Set in 1964, Chris Bojahlian’s newest novel, The Lioness tells the story of A-list actress Katie Barstow and her entourage as they travel to the Serengeti after her recent marriage to David Hill. Katie generously pays the way for several of their friends, her brother and his wife, her agent, and publicist following her wedding. …
Whether Dani Shapiro is writing fiction or memoir, her writing is always reflective and wise. Signal Fires, her first novel in fifteen years, follows on the heels of her poignant memoir Inheritance, and, like that memoir, examines the complexities of family relationships and the secrets that bind them together and tear them apart. Signal Fires …
Some books are hard to define, and Firekeeper’s Daughter by Angeline Boulley is one of them – part thriller, mystery, love story, indigenous fiction, and cultural commentary, Firekeeper’s Daughter grabbed me by the throat and pulled me along at breakneck speed. Daunis is stuck between cultures. Her father was an Ojibwe hockey player from Sugar …
There were moments at the beginning of the book where I felt that more editing would have been helpful – a little too much book title dropping to establish Beach’s credentials as a bibliophile and set the historical stage, felt forced, but once I got into the story of Beach’s incredible feat – a woman in the 1920s who took on a publishing world largely run by men – I was encouraged to read to the end.
New York Times best-selling and Emmy Award-winning author Matt Goldman new stand-alone mystery, Carolina Moonset, examines family, memories, and long-held secrets. Like his other series, Gone to Dust featuring private detective Nils Shapiro, Carolina Moonset doesn’t waste time. At the onset, we’re introduced to protagonist Joey Green, who returns to North Carolina to care for …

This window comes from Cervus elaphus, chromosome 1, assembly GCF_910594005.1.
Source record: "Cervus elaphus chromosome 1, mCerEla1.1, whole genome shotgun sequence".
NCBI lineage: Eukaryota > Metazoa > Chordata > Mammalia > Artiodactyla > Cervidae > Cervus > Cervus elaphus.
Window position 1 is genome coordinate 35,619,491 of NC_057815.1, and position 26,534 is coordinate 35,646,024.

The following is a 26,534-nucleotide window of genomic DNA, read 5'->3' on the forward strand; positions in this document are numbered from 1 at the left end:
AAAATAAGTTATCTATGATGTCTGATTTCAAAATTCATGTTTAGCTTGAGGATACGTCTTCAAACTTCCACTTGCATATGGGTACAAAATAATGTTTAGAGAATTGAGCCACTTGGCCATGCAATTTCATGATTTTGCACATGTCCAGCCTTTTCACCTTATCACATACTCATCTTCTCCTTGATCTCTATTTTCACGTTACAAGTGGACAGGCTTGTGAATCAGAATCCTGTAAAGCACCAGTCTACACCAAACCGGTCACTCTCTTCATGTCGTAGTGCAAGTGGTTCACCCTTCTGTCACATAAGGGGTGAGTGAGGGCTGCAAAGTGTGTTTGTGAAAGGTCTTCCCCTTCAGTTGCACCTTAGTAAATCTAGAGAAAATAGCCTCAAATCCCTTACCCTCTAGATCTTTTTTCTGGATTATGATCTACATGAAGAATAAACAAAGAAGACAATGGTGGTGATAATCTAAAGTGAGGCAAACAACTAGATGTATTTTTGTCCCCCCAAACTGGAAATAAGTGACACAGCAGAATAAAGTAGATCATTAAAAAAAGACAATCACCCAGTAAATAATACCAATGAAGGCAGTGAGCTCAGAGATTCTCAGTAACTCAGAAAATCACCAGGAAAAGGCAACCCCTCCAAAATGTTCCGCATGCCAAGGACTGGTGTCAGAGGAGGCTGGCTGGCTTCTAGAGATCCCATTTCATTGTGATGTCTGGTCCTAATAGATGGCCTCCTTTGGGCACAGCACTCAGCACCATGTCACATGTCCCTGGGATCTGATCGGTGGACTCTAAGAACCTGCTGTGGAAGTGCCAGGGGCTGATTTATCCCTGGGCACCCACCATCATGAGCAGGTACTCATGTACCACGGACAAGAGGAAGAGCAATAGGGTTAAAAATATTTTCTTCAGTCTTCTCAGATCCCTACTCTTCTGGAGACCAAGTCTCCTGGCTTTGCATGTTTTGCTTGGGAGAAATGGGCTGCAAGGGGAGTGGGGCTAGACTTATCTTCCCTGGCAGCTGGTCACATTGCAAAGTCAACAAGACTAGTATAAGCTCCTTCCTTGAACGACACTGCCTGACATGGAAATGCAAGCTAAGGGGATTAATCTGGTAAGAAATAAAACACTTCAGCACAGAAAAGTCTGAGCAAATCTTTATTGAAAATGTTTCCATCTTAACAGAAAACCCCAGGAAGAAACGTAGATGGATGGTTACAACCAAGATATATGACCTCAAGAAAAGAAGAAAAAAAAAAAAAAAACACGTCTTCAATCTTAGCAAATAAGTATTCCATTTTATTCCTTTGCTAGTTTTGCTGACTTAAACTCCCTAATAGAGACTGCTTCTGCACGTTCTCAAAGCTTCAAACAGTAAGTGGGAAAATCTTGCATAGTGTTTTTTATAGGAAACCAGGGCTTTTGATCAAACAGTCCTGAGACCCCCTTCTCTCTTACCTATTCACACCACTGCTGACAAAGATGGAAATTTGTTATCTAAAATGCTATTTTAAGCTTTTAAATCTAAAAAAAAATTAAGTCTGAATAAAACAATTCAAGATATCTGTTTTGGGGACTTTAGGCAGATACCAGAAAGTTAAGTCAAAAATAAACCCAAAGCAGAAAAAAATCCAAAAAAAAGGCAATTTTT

Lee is one of a handful of American journalists who have been granted a visa to North Korea since the Korean War. Her book is carefully researched and the sections on Yungman’s early life in Korea, as well as his return, are layered with historical truths and emotional impact. It isn’t an easy thing to sustain momentum in a four hundred plus page book, but Lee’s ending is pitch-perfect and will resonate with readers for a long time.
O’Farrell follows Agnes into the woods, into the field, and into the depths of her despair. Her writing is lyrical and layered, her characters are complex, and their relationships are complicated. There will be no easy passageway through this grief, and dear reader, you should be forewarned to have a tissue within reach, but you will be carried along by a mother’s love and a father’s remorse. “There will be no going back,” O’Farrell writes, “Time only runs in one direction.”
Dunbar’s writing is evocative and as lush as the forest. Structured in four segments: Fall, Winter, Spring, and Summer, we watch Elsa flail and falter and then grow in strength and confidence as each season passes. THE NET BENEATH US is about the promises we make and keep – to ourselves and to others – and the profound work of grief – how it cleaves us in two and yet, we live, allowing the days and months and years that pass bind us back together, the two halves of a split trunk like the before times and the after times, joined in the middle by the heartwood.
During a time when laws protecting a woman’s body autonomy are being threatened, reading Allende’s book reminds me that throughout history, women have exhibited great strength and resolve, and when banded together, are a force to be reckoned with.
THE OTHER EINSTEIN is a sad commentary on love and marriage in the early nineteenth century. In this age of two steps forward one step back in equal rights for women, THE OTHER EINSTEIN is a reminder of how quickly gains can become losses.